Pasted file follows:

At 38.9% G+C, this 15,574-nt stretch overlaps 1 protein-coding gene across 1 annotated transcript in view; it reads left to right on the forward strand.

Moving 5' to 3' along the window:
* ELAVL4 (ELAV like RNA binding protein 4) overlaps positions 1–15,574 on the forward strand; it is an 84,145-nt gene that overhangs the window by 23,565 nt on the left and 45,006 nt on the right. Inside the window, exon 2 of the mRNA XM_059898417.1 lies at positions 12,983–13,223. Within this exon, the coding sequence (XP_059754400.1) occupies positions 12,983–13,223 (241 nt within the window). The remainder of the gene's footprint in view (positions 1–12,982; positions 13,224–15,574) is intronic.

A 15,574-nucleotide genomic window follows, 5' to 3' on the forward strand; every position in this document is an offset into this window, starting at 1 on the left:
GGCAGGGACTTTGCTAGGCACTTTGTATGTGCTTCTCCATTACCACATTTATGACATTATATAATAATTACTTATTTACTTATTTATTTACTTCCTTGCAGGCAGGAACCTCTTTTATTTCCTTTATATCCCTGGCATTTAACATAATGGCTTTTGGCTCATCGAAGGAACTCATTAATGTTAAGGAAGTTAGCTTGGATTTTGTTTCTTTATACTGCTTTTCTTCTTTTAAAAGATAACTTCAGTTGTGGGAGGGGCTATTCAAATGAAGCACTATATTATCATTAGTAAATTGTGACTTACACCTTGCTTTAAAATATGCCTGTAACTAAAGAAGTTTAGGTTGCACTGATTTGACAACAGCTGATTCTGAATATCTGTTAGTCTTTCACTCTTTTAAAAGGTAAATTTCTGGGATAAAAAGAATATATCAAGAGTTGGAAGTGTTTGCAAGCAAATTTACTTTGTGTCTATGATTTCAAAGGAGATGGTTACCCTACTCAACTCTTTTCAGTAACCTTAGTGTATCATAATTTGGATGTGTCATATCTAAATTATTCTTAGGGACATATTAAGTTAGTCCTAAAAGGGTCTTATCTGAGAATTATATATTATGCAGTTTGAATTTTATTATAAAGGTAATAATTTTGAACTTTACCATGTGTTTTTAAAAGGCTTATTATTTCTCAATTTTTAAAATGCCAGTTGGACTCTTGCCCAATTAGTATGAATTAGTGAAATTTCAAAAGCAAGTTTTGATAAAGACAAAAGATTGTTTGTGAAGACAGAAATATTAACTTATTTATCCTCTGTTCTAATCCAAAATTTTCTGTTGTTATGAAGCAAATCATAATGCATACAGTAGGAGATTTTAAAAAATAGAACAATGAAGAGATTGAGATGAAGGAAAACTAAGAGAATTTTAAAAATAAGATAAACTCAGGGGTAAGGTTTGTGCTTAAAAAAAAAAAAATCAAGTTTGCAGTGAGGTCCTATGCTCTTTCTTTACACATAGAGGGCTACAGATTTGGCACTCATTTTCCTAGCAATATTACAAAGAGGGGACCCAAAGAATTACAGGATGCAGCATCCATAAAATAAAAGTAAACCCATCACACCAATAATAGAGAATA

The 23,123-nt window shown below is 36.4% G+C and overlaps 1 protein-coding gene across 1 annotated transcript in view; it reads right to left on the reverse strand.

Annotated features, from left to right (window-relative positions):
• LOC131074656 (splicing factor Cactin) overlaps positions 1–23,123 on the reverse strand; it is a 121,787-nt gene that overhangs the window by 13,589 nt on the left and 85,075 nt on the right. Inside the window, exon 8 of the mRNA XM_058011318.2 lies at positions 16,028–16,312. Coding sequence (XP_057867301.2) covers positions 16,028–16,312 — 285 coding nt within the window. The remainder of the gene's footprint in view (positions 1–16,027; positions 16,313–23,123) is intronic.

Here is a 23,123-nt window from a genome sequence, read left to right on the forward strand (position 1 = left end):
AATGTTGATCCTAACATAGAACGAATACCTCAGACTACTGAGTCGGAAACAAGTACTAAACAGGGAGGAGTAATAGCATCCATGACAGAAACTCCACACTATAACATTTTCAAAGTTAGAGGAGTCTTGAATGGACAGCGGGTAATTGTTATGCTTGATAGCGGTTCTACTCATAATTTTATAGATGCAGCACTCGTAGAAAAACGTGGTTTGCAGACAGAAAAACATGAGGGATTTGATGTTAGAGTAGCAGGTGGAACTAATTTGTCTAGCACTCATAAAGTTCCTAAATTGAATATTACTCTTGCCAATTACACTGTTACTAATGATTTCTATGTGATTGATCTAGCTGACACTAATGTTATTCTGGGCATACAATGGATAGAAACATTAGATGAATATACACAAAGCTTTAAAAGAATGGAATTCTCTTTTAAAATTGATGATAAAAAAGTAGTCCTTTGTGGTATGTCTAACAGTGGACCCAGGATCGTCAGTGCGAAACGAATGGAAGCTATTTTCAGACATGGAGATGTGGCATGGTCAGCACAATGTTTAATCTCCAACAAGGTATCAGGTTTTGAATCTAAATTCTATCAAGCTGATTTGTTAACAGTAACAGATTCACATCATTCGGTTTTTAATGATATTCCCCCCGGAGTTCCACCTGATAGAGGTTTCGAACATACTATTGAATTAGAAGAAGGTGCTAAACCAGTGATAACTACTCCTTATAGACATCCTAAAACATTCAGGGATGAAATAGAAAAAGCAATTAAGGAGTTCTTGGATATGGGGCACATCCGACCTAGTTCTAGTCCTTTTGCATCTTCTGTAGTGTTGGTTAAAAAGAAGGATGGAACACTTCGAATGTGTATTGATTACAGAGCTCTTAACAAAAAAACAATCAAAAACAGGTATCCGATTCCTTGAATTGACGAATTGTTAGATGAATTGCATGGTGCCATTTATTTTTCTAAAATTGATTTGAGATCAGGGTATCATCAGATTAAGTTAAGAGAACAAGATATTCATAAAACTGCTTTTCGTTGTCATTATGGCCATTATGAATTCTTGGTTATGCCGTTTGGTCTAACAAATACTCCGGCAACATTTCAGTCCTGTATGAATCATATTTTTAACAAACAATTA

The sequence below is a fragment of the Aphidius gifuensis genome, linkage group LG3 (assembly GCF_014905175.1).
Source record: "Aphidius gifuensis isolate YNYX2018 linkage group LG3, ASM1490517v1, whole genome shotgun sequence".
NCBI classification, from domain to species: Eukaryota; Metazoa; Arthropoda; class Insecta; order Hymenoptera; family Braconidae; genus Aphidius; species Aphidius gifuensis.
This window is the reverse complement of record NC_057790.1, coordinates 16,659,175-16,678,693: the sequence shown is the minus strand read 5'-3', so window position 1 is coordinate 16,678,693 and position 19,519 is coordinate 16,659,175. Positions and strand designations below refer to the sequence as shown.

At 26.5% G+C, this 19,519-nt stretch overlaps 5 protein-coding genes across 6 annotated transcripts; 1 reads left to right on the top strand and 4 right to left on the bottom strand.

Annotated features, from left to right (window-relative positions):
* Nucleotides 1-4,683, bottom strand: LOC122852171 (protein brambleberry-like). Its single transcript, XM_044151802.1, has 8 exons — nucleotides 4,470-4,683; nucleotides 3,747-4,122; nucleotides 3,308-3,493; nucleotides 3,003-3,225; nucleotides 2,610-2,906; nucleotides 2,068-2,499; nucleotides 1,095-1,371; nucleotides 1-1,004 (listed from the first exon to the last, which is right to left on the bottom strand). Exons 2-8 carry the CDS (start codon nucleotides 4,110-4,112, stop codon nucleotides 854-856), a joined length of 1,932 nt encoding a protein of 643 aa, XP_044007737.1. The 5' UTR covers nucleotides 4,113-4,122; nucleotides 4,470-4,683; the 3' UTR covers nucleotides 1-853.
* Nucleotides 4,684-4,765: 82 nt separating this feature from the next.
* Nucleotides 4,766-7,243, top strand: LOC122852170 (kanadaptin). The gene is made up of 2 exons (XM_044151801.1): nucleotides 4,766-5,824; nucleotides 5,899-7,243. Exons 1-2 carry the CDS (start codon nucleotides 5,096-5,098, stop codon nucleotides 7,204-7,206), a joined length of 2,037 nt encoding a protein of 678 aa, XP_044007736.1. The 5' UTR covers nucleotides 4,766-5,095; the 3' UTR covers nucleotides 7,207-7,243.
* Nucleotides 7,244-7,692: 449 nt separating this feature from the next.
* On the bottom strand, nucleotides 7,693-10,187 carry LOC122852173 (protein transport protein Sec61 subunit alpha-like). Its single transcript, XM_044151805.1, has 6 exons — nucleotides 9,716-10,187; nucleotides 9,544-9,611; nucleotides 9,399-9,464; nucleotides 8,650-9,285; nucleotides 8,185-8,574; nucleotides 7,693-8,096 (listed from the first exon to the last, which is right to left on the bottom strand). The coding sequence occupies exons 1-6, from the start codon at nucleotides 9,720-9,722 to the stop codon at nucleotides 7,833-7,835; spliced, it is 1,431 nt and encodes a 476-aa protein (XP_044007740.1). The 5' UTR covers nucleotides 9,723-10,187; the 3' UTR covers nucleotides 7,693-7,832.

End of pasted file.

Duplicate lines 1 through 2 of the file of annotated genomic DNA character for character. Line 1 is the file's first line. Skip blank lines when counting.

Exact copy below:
At 38.9% G+C, this 15,574-nt stretch overlaps 1 protein-coding gene across 1 annotated transcript in view; it reads left to right on the forward strand.

Moving 5' to 3' along the window: